I’ve missed one Sunday being sick in 6 years. I always have a backup plan in place, and most weeks have great people in place than cover for me…sometimes that person being my wife. 🙂

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  2. jabberfrog

    May 16, 2009 at 8:24 pm

    How well things run in your absence is a reflection of your leadership.

    Look at it this way… you have the kids attention approximately 40 hours per year. (if they’re at your church 2 hrs on a Sunday, then dbl it to 80 hours per year). This means you have the same number of influential hours with a child as the average work week. Not a lot of time.

    If mom/dad have 3000 waking hours with their kids then we don’t have to spend much time trying to figure out ‘where the money is’. Build up a team that is outstanding with the 40 hours. Pour into them a vision for the weekend that makes kids want to come back for more. Then keep yourself free to leverage what happens in the 40 (weekend) to impact the 3000 (home).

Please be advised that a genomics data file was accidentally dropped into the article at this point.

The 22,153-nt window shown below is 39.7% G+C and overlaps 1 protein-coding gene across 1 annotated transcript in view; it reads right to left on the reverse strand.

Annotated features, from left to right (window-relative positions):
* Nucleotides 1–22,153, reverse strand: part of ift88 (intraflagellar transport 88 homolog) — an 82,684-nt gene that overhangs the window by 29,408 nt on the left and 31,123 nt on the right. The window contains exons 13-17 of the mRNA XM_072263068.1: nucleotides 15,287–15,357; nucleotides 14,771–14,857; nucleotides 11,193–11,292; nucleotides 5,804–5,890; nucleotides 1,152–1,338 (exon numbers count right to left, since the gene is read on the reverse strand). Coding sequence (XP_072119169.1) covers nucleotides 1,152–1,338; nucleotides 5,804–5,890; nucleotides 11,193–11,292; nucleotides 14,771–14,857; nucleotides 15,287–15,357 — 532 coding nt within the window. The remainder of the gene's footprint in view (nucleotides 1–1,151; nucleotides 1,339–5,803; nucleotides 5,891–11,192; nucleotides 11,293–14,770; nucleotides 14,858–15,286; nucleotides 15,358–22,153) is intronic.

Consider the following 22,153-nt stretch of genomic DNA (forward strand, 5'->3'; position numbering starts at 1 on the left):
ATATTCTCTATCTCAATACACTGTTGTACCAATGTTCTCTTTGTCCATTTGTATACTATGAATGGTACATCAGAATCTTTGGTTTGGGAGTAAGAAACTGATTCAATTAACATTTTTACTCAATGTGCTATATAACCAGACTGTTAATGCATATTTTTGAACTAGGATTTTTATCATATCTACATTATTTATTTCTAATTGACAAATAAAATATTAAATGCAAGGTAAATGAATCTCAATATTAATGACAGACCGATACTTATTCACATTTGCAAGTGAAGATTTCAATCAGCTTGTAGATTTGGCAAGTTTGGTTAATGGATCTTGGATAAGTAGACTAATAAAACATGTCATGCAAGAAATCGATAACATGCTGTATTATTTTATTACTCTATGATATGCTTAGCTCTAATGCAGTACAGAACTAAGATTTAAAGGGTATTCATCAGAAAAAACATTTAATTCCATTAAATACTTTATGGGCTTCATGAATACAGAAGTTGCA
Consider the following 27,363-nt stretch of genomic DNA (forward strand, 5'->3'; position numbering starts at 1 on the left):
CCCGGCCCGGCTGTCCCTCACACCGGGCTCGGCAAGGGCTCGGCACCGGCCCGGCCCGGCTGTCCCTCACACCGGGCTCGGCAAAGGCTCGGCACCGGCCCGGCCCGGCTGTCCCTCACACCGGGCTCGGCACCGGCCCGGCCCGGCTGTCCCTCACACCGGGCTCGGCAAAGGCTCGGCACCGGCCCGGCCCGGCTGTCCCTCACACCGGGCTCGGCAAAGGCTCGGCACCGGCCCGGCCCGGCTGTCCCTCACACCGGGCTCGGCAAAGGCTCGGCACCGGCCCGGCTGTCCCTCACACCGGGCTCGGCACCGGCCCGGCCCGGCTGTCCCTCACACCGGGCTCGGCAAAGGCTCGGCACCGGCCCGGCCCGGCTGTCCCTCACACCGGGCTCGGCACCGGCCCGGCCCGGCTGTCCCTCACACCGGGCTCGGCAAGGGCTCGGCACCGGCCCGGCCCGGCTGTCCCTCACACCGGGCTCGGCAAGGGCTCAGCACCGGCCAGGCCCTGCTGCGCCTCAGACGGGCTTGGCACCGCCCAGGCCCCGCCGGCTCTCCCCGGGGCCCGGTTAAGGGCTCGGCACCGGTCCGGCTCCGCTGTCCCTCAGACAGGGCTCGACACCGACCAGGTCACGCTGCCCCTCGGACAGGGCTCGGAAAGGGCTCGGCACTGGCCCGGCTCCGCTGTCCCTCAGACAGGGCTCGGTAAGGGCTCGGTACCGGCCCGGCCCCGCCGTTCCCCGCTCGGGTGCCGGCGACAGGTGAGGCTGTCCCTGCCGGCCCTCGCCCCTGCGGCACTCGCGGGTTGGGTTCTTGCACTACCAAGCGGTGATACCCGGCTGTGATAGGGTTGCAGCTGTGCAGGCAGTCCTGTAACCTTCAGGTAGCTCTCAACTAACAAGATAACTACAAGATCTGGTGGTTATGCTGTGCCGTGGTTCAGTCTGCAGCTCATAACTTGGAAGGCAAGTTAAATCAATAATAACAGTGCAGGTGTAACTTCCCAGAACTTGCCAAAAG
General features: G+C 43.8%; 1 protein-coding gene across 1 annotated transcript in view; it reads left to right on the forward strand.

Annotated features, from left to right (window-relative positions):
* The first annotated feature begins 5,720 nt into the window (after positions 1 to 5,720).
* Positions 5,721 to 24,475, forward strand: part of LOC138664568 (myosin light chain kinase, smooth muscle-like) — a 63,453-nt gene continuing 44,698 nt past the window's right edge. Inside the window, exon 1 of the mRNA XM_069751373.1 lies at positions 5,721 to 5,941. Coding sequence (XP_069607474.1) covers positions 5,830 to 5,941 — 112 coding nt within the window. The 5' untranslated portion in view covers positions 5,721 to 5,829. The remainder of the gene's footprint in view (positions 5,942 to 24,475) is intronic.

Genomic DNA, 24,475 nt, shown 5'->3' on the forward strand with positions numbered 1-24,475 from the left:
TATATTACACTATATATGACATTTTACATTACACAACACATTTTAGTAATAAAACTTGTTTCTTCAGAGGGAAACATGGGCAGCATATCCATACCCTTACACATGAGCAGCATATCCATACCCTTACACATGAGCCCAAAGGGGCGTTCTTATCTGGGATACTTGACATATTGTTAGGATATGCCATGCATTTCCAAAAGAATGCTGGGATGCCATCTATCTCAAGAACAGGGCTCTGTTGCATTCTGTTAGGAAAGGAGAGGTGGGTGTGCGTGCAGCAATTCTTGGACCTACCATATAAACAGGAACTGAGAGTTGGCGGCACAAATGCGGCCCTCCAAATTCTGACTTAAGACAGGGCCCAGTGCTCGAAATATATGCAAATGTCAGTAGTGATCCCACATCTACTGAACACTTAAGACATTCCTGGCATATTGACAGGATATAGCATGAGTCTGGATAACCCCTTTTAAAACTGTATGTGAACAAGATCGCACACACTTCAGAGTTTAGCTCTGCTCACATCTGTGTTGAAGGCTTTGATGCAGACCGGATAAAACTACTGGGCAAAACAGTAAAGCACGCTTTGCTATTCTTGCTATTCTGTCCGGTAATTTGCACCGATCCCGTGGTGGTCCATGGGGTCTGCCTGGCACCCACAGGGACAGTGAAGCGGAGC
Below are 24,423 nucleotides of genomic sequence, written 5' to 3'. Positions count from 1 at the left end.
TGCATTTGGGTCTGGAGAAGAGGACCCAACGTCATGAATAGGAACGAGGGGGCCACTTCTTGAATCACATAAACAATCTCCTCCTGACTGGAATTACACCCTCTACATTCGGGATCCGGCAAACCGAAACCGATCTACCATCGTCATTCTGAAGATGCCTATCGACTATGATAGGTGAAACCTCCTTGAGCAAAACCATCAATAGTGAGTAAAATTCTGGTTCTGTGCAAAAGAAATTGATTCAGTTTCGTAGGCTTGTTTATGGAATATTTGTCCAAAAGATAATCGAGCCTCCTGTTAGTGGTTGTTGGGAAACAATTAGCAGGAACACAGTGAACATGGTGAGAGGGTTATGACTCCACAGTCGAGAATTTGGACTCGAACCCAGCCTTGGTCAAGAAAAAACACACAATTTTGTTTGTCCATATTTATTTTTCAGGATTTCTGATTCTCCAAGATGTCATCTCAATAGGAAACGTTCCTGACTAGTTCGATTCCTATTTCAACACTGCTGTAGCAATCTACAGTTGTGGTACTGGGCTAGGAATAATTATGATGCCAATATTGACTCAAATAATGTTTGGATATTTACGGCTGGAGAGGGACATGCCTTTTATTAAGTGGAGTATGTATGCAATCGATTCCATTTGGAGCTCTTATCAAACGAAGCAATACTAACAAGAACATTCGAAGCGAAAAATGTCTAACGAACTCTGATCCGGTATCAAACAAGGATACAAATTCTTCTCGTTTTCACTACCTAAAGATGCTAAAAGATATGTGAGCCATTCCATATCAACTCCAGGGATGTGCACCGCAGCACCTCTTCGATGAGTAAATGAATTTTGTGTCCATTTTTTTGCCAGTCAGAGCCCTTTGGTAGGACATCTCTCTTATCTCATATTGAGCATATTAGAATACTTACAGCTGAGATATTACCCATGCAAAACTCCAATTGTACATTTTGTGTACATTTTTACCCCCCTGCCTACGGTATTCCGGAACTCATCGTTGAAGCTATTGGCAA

It doesn’t eliminate you from the weekend. It just changes how much is dependent upon you. Work yourself out of a job. The best move you could make.

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  3. Jill Nelson

    May 16, 2009 at 10:45 pm

    The best test of my ability to miss a Sunday came 6 months into me being the director when I was stuck in the hospital for a week with a collapsed lung. My team did wonderfully! Not only was being in the hospital a problem, but the day before I was admitted, I had asked a key volunteer to step down because of some choices she was making. It was so tempting to call her and ask that she work just one more week and then be done. But I didn’t, and things worked fine.